Anesthesiology 2015


1. Beach ML, Cohen DM, Gallagher SM et al. Major Adverse Events and Relationship to Nil per Os Status in Pediatric Sedation/Anesthesia Outside the Operating Room: A Report of the Pediatric Sedation Research Consortium. Anesthesiology. 2015 Nov 7. [Epub ahead of print]

CONCLUSIONS: The analysis suggests that aspiration is uncommon. NPO status for liquids and solids is not an independent predictor of major complications or aspiration in this sedation/anesthesia data set. PMID: 26551974

Comments: ACEP has made a statement that urgent procedural sedation and analgesia (PSA) in the ED does not require the patient to be NPO. This was a very large study of >139,000 patients undergoing PSA by anesthesiologists to determine the risk of aspiration in NPO vs. non-NPO patients.  If anything, there was a non-statistically significant trend toward fewer aspiration events in patients who were not NPO (0.79/10,000 vs. 0.97/10,000 aspiration events).  Unless a patient has a cheeseburger in his or her mouth as you push drugs, you can safely sedate non-NPO patients who need urgent or emergent procedures in the Peds ED.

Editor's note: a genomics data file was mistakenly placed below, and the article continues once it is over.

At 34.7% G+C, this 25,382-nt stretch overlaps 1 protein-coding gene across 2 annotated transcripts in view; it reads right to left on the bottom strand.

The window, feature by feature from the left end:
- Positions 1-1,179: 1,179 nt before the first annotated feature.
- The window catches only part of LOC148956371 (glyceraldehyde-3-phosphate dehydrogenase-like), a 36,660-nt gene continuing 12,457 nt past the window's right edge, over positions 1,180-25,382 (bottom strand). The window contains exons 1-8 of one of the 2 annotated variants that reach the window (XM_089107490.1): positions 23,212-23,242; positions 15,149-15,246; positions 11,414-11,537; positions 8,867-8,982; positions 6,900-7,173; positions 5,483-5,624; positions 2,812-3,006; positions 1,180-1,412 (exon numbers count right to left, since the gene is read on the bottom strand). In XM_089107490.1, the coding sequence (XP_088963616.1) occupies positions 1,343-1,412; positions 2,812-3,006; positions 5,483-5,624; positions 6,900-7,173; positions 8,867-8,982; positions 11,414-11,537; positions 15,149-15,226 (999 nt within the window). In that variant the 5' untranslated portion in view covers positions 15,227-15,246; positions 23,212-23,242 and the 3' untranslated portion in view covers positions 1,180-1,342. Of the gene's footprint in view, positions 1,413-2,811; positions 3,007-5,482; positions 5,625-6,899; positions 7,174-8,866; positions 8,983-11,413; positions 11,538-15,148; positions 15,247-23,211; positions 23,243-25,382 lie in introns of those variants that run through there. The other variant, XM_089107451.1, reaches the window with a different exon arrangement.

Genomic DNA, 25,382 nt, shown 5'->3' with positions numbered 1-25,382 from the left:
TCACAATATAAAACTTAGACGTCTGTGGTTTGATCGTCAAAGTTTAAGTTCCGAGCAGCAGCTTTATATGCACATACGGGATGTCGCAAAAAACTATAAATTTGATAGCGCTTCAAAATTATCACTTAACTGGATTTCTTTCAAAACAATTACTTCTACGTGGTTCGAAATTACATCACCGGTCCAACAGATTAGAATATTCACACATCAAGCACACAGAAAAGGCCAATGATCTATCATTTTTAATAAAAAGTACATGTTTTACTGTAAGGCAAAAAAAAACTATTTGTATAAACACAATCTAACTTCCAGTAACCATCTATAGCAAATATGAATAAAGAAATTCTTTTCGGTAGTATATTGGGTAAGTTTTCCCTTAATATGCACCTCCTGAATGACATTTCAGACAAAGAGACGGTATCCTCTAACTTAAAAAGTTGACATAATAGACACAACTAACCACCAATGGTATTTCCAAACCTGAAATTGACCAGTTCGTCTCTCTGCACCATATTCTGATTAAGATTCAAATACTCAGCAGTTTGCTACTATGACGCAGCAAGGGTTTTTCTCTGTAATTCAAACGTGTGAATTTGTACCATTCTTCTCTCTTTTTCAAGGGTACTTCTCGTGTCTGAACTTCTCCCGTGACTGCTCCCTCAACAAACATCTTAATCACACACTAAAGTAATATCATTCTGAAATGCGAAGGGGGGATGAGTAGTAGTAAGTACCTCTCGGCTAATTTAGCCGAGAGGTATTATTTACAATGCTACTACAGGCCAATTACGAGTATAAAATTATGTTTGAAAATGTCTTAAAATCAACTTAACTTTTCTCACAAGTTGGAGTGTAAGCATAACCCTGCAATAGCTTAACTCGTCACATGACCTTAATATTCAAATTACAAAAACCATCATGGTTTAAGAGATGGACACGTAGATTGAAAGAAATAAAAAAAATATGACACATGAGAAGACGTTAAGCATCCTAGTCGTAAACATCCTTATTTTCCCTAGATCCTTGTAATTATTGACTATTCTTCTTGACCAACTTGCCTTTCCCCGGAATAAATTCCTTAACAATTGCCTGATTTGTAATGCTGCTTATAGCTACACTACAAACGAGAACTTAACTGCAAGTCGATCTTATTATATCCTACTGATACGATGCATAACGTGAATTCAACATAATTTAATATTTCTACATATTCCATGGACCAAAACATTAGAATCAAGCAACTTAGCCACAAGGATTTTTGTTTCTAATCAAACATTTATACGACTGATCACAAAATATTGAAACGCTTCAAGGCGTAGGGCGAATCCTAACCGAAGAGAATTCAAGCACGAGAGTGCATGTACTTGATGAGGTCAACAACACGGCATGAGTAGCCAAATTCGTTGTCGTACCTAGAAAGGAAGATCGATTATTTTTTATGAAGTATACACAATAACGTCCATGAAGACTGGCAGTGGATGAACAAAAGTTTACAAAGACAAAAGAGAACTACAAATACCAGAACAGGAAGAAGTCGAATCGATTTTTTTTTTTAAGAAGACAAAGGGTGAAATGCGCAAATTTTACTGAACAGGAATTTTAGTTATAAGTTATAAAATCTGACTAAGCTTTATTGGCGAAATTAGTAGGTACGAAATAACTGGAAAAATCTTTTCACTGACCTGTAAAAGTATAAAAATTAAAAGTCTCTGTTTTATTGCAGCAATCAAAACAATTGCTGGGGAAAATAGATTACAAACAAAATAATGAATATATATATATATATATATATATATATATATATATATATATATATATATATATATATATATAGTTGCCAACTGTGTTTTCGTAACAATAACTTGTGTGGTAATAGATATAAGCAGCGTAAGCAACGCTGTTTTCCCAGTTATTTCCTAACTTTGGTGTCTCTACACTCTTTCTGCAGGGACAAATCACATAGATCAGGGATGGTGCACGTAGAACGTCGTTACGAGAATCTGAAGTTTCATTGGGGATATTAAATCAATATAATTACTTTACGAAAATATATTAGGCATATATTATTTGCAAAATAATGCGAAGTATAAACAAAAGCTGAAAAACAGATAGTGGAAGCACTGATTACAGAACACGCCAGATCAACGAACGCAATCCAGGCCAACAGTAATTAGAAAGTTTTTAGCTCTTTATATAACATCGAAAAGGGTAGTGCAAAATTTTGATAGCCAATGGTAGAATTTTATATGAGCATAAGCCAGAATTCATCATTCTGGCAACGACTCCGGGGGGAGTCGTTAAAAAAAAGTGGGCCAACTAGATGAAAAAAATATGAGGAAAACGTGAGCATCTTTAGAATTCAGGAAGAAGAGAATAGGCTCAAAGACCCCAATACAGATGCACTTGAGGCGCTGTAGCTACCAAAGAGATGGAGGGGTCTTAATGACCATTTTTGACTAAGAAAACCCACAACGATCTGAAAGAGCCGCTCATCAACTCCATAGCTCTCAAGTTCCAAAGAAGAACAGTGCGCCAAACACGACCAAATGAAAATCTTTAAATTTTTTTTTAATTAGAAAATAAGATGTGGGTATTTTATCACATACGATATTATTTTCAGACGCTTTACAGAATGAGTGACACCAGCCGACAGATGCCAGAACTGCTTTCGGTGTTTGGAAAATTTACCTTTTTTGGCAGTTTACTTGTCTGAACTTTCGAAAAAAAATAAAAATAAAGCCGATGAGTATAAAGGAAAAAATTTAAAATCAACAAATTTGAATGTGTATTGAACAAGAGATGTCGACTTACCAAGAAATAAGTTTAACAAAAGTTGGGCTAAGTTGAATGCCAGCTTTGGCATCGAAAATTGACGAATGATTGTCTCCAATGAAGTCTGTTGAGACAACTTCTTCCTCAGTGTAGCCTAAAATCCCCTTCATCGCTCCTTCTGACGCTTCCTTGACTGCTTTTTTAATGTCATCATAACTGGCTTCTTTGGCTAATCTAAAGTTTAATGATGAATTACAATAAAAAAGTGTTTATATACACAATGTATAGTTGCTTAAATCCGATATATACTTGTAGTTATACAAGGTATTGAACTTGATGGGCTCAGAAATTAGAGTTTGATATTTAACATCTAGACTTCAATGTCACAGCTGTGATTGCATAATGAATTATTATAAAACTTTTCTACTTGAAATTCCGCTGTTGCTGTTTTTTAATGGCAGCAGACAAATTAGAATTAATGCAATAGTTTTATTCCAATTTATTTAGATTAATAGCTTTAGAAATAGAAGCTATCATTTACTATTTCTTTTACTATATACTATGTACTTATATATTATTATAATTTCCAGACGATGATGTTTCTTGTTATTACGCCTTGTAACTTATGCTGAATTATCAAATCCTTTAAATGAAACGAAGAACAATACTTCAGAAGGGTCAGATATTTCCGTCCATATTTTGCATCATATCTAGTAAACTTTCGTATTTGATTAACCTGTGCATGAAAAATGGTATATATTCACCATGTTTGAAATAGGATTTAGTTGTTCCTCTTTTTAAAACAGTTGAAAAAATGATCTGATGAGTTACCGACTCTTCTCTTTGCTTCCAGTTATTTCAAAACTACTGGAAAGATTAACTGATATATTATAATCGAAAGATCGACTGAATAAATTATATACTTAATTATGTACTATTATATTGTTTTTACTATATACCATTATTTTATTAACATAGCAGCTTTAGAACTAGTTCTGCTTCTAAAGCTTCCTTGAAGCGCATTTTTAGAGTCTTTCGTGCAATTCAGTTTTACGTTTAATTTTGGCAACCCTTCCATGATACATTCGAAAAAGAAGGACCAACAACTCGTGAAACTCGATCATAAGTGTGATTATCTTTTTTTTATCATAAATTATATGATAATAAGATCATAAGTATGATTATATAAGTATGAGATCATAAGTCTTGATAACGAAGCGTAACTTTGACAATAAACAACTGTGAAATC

2. Johnson DJ, Scott AV, Barodka VM et al. Morbidity and Mortality after High-dose Transfusion. Anesthesiology. 2015 Nov 16. [Epub ahead of print]

CONCLUSIONS: Patients receiving high- or very-high-dose transfusion are at especially high risk for hospital-acquired infections and thrombotic events. Mortality increased linearly over the entire dose range and exceeded 50% after 50 erythrocyte units. PMID: 26569167

Comments: Patients who need massive transfusion are, by definition, high risk.  But does the amount of blood given offer prognostic information?  In massive transfusion, mortality increased 10% for every 10 units of PRBCs in this cohort.  This is important information to know as we discuss prognosis with family.

3. Ahmed SU, Zhang Y, Chen L et al. Effect of 1.5% Topical Diclofenac on Clinical Neuropathic Pain. Anesthesiology. 2015 Jul;123(1):191-8. doi: 10.1097/ALN.0000000000000693.

CONCLUSION: The findings indicate that 1.5% TD may serve as an effective treatment option for patients with neuropathic pain from postherpetic neuralgia and complex regional pain syndrome. PMID: 25955980

Comments: The treatment effect was small in this cohort but statistically significant.  Any progress in patients with chronic neuropathic pain is helpful.  Also, the side effect profile of this medication is minimal, and it can be used in patients without worries about affecting renal function.





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